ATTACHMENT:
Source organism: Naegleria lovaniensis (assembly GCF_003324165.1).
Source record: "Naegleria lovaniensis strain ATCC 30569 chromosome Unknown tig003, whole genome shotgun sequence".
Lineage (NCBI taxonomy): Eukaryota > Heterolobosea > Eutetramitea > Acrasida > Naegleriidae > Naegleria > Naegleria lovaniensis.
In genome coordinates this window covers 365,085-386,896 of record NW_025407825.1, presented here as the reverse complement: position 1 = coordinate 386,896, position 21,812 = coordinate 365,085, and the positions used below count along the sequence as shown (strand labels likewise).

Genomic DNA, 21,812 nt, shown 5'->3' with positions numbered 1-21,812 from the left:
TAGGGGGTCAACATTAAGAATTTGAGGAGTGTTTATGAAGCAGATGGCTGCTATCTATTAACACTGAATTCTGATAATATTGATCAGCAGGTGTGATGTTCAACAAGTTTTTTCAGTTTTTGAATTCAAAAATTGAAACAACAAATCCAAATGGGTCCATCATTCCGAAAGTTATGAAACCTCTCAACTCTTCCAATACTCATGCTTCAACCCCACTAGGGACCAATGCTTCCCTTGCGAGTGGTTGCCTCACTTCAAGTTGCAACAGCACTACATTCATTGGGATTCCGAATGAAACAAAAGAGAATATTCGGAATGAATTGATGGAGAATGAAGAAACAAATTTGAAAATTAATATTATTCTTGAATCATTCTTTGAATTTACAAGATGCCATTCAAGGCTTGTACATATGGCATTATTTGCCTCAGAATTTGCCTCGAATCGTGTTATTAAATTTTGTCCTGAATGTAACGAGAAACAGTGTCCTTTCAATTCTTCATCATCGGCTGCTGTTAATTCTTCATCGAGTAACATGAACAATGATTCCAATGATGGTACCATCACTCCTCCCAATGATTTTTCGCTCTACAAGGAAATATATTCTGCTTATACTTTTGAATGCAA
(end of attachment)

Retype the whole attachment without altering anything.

Source organism: Naegleria lovaniensis (assembly GCF_003324165.1).
Source record: "Naegleria lovaniensis strain ATCC 30569 chromosome Unknown tig003, whole genome shotgun sequence".
Lineage (NCBI taxonomy): Eukaryota > Heterolobosea > Eutetramitea > Acrasida > Naegleriidae > Naegleria > Naegleria lovaniensis.
In genome coordinates this window covers 365,085-386,896 of record NW_025407825.1, presented here as the reverse complement: position 1 = coordinate 386,896, position 21,812 = coordinate 365,085, and the positions used below count along the sequence as shown (strand labels likewise).

Genomic DNA, 21,812 nt, shown 5'->3' with positions numbered 1-21,812 from the left:
TAGGGGGTCAACATTAAGAATTTGAGGAGTGTTTATGAAGCAGATGGCTGCTATCTATTAACACTGAATTCTGATAATATTGATCAGCAGGTGTGATGTTCAACAAGTTTTTTCAGTTTTTGAATTCAAAAATTGAAACAACAAATCCAAATGGGTCCATCATTCCGAAAGTTATGAAACCTCTCAACTCTTCCAATACTCATGCTTCAACCCCACTAGGGACCAATGCTTCCCTTGCGAGTGGTTGCCTCACTTCAAGTTGCAACAGCACTACATTCATTGGGATTCCGAATGAAACAAAAGAGAATATTCGGAATGAATTGATGGAGAATGAAGAAACAAATTTGAAAATTAATATTATTCTTGAATCATTCTTTGAATTTACAAGATGCCATTCAAGGCTTGTACATATGGCATTATTTGCCTCAGAATTTGCCTCGAATCGTGTTATTAAATTTTGTCCTGAATGTAACGAGAAACAGTGTCCTTTCAATTCTTCATCATCGGCTGCTGTTAATTCTTCATCGAGTAACATGAACAATGATTCCAATGATGGTACCATCACTCCTCCCAATGATTTTTCGCTCTACAAGGAAATATATTCTGCTTATACTTTTGAATGCAA